In a case involving a a Jewish religious group called Chabad, a US District Court last summer ruled that Russia must restore a trove of religious books and manuscripts to Chabad, a prominent international ministry based in New York City, The Los Angeles Times reports. Adding that despite diplomatic assurances to the contrary, Russian officials now claim to fear that art shipped to American museums could be seized as collateral in advance of settling the case.
The case is having direct impact on loans to US museums, including the Los Angeles County Museum of Art (LACMA), which is facing the possibility of not showing 38 works in part of an Islamic art exhibit set to open in little more than a week. "Gifts of the Sultan: The Arts of Giving at the Islamic Courts" will move ahead with or without the pieces from Russia, a museum spokesman said.
The Metropolitan Museum of Art has also been impacted, when it did not receive works for a recent Cezanne exhibit. The Getty Museum was unable to get French artwork from the Middle Ages and the Renaissance.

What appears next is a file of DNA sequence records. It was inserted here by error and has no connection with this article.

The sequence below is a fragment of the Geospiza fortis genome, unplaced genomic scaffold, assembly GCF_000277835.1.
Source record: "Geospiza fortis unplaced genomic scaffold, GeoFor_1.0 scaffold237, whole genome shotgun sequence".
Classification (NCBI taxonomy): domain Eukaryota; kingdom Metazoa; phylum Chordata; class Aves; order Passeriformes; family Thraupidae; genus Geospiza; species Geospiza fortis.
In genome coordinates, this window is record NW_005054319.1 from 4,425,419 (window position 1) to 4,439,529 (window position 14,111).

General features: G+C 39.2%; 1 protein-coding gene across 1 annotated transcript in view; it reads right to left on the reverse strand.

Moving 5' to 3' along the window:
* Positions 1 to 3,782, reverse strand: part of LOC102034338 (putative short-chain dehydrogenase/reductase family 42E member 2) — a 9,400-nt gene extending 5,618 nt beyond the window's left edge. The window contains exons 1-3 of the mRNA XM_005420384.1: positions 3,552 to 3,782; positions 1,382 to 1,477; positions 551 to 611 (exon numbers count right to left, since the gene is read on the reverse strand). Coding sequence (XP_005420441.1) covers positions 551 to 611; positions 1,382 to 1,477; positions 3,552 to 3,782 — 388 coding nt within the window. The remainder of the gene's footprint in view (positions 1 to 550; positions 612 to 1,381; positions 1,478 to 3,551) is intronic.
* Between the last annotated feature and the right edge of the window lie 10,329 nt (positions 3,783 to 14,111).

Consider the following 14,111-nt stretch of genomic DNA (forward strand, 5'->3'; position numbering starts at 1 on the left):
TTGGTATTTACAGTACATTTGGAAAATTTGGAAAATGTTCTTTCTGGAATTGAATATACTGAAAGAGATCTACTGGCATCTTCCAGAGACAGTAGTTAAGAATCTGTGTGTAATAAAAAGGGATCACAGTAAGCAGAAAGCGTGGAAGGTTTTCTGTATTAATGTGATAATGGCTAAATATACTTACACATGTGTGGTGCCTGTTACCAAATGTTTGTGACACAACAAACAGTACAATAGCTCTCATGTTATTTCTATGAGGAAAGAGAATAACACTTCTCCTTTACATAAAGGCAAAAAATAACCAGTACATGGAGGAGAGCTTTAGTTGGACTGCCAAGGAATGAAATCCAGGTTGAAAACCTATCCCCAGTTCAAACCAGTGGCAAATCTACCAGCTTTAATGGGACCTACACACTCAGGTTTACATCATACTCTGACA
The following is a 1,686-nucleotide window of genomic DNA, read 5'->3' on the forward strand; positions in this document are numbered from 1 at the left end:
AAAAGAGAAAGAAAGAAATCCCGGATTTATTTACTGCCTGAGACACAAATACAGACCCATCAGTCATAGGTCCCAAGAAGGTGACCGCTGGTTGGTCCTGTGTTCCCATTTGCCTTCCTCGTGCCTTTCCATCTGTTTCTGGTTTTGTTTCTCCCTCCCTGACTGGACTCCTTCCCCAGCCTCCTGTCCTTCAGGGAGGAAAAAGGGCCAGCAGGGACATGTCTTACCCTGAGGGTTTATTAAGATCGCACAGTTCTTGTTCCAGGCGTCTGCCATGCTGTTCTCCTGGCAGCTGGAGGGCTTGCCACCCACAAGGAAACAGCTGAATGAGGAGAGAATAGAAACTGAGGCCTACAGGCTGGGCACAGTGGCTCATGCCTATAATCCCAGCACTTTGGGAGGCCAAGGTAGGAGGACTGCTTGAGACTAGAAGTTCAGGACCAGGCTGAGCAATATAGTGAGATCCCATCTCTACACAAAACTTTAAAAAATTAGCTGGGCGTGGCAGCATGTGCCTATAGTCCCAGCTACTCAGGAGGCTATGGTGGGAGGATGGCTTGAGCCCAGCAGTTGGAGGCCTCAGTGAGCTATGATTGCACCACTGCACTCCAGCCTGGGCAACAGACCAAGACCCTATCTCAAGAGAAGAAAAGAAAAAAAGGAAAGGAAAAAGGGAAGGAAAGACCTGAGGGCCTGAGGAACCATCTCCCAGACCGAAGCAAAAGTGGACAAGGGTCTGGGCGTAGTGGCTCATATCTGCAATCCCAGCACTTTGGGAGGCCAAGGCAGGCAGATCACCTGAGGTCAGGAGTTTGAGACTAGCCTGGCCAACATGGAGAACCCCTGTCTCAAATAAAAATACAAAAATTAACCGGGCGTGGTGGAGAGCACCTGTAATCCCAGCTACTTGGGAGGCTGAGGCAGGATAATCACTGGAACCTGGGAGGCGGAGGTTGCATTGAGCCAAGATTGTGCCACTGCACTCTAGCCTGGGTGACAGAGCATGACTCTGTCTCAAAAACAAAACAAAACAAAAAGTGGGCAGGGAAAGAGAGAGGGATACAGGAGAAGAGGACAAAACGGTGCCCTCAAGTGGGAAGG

Chabad is an ultra-Orthodox Hasidic group that won a case involving ancient books and manuscripts from a collection known as the Schneerson that was seized during the Russian Revolution and World War II. The religious movement began in Russia in the 18th century. A judge ordered the texts to be returned after a six-year legal proceeding.
Russian cultural institutions are now claiming to be worried that other art works could be held in lieu of the many thousands of texts Chabald is waiting to receive.
The organization said in court documents recently that, "Chabad does not seek to disrupt in any manner the nonprofit exchange of art and cultural objects between the Russian and American people, which is fully protected by the law of the United States."